Spoilers ahead for "Left Behind," the latest episode The CW's Legends of Tomorrow!
The short(ish) version: Following Chronos’ attack on the Waverider, Palmer, Hawkgirl and Sara are stranded in 1958 for two years. Rip and the gang regain control of the ship and return, but Palmer is having some trouble adjusting. Sara spent the two years back with the League of Assassins, and it takes a while to break her free of the brainwashing. Oh, and the bounty hunter Chronos? Turns out he’s actually long-lost teammate Rory (who is very not dead), who was rescued by the Time Masters and is looking for vengeance on the Legends.
Finding a life in Pleasantville
After Palmer, Sara and Hawkgirl are left behind in the past, the writers pull a curveball and wind up stranding them in the late 1950s for two full years. Considering the relationship between Hawkgirl and Palmer has been a weak point, fast-forwarding them two years was a bold move. But, for the most part, it worked (though they still have about as much chemistry as two blocks of wood). They’re long past the middle school-y parts of the relationship, and the story also sets up a fresh dynamic as they attempt to readjust to life as a hero.
Palmer has always been a hopeless romantic, so it makes sense enough he could find happiness and accept his life in 1958 with Hawkgirl (though, for a guy driven to leave a mark on the world, you’d think he’d be a little bit happier to get back on the time ship). The callback to his fiancee was a nice touch, and you really do feel his pain as he watches Hawkgirl toss those two years aside like it was nothing. As for Hawkgirl, putting her in a place where she starts to lose touch with her millennia of rebirth and Hawk-ness was an interesting story to explore.
Moving forward, it seems Ray Palmer has finally found love with Hawkgirl. Which might be awkward, assuming Hawkman eventually reincarnates and comes looking for her (or if they run into a different version in the timeline). Pairing these two up seemed like a weird story (and it is a bit odd), but it is a nice F-U to destiny. So, there’s that.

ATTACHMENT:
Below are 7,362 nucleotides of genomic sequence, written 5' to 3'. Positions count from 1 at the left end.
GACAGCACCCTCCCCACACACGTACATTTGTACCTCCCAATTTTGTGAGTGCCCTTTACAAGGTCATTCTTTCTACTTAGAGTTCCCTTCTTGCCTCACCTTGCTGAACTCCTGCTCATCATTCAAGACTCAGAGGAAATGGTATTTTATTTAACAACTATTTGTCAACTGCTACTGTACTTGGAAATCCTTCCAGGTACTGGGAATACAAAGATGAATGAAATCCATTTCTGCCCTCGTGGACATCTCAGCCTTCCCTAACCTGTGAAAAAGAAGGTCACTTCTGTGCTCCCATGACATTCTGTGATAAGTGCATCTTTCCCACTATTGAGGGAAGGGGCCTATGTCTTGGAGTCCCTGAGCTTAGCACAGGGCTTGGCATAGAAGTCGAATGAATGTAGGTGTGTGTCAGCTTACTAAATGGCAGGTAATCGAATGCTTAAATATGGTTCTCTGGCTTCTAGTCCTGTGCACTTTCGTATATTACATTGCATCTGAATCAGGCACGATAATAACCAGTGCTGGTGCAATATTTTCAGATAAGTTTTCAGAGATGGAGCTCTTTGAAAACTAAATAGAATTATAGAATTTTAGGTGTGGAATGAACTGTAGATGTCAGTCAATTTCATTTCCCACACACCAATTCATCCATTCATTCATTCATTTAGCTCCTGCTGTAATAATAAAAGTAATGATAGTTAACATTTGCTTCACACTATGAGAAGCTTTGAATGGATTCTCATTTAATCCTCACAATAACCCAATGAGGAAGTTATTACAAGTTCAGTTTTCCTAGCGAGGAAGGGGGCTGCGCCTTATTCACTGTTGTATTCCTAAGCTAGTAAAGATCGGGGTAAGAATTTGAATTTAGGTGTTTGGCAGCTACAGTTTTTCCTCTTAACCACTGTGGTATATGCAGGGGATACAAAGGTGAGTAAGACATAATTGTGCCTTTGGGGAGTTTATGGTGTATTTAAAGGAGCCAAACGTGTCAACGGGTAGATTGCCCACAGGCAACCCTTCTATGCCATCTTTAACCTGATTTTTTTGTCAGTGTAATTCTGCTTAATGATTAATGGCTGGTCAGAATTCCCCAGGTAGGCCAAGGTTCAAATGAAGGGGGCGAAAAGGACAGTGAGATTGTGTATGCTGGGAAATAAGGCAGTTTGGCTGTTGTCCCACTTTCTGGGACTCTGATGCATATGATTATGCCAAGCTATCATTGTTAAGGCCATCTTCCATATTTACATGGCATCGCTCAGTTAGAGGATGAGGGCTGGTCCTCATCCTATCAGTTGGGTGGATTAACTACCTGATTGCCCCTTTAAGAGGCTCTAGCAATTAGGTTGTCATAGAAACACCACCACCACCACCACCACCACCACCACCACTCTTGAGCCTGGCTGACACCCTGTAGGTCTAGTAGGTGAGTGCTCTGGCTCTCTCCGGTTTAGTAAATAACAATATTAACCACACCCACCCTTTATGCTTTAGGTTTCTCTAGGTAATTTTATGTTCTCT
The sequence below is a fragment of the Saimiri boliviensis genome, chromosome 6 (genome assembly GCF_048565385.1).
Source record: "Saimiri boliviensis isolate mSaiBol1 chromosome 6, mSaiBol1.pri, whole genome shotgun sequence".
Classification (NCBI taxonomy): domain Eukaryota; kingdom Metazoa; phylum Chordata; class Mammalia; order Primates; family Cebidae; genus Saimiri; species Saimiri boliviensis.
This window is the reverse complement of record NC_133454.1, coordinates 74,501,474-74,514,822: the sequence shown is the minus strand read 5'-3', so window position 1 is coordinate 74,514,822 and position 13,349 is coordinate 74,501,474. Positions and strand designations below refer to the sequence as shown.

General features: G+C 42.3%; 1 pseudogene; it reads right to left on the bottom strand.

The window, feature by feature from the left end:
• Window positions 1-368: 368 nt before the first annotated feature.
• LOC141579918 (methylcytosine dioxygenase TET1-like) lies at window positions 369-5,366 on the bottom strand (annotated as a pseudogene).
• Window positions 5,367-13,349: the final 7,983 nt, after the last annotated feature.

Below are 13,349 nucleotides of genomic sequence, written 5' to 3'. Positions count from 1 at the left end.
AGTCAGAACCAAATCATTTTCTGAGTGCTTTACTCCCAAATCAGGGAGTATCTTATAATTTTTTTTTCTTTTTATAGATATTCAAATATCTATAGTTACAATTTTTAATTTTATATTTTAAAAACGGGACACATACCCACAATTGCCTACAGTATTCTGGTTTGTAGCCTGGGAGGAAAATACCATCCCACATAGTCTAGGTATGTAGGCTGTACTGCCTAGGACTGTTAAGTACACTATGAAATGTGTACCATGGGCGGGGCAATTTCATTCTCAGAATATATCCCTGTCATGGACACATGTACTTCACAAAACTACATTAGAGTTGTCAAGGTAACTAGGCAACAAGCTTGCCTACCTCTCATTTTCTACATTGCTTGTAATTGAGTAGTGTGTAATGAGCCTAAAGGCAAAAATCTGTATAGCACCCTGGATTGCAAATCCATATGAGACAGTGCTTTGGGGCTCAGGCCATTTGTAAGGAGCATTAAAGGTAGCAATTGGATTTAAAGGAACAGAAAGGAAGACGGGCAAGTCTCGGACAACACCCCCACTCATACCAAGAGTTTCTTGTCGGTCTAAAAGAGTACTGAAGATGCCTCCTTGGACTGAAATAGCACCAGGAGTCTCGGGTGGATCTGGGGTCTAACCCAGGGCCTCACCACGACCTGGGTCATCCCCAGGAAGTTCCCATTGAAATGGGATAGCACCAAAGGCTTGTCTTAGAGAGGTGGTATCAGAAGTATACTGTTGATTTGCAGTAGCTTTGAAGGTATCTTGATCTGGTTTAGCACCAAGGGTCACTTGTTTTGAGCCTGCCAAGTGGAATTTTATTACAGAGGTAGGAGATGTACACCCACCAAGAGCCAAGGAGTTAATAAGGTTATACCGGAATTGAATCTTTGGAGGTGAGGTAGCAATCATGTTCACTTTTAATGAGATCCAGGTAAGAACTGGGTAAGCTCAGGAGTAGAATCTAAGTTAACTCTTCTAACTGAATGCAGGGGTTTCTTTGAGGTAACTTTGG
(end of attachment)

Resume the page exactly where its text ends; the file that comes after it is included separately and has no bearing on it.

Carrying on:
Wait, Chronos is Rory?!
You have to admit, that was a pretty good twist. The team ditched Rory a few episodes back after he tried to sell them out to space pirates, and Snart heavily implied he was dead. Well, you knew he wasn’t dead (because they never showed the kill shot), but having him turn out to be the time-twisting assassin introduced in the first episode was a slick move. Gotta love that time travel stuff.
You could start to put the pieces together when he snatched up Snart, but the moment when he finally pulls off the helmet was perfect. The tension between Snart and Rory is palpable, and it took advantage of a character who was largely one-note for the first several episodes. An excellent twist, and a great way to reintroduce Rory back into the fold. Sure, it makes him even more of a loose canon, in a sense, but still a potentially interesting arc. Now, the gang will be working to deprogram Rory, and turn him back into the...uhh...great guy who sold them out to pirates? Eh, just don’t think too hard about it.
Ra’s al Ghul, we’ve missed you
Even with it being 50+ years in the past, the magic of the Lazarus Pit means we can still enjoy the intensely creepy Matt Nable as Ra’s al Ghul (first introduced during a lengthy arc back on Arrow). Somehow, they even actually managed to make him look younger. Having Sara fall back into the League of Assassins was an iffy development, and really seemed to undo a lot of the character development that largely defined the character dating back to her introduction on Arrow. Sure, she broke free of it eventually, but it was still a bit of an undersell for Sara’s strength and drive to do good.
Some nifty DC easter eggs
The other al Ghul daughter: This episode included a huge piece of Batman lore, introducing a young version of Talia al Ghul back in the 1960s. As Arrow fans are well aware, Ra’s other daughter, Nyssa, often shows up. But, this is the first time we’ve ever really seen much of Talia. A nice easter egg.
The Vanishing Point: While he’s telling Snart about what happened to him after being abandoned in the woods, Rory mentions where he spent most of his time being trained and programed by the Time Masters: The Vanishing Point. As comic fans know, the Vanishing Point was introduced in the early 1990s as part of Superman’s canon. The base exists in a metaphysical dimension that lies outside the normal space/time continuum. It’s also a base for the Linear Men, which is sorta the comic equivalent of Legends’ Time Masters.
Line of the night: Not many zingers this week, sadly, but Snart implying Palmer was one of the girls in the opening scene was chuckle-worthy.
What’s next? The team heads to the future, as the search for Vandal Savage continues. It turns out Rip has known of one year where they could find Savage — 100+ years in the future, just a few decades before his rise to power. It’s a dangerous time, apparently, but the team is running out of options (and episodes).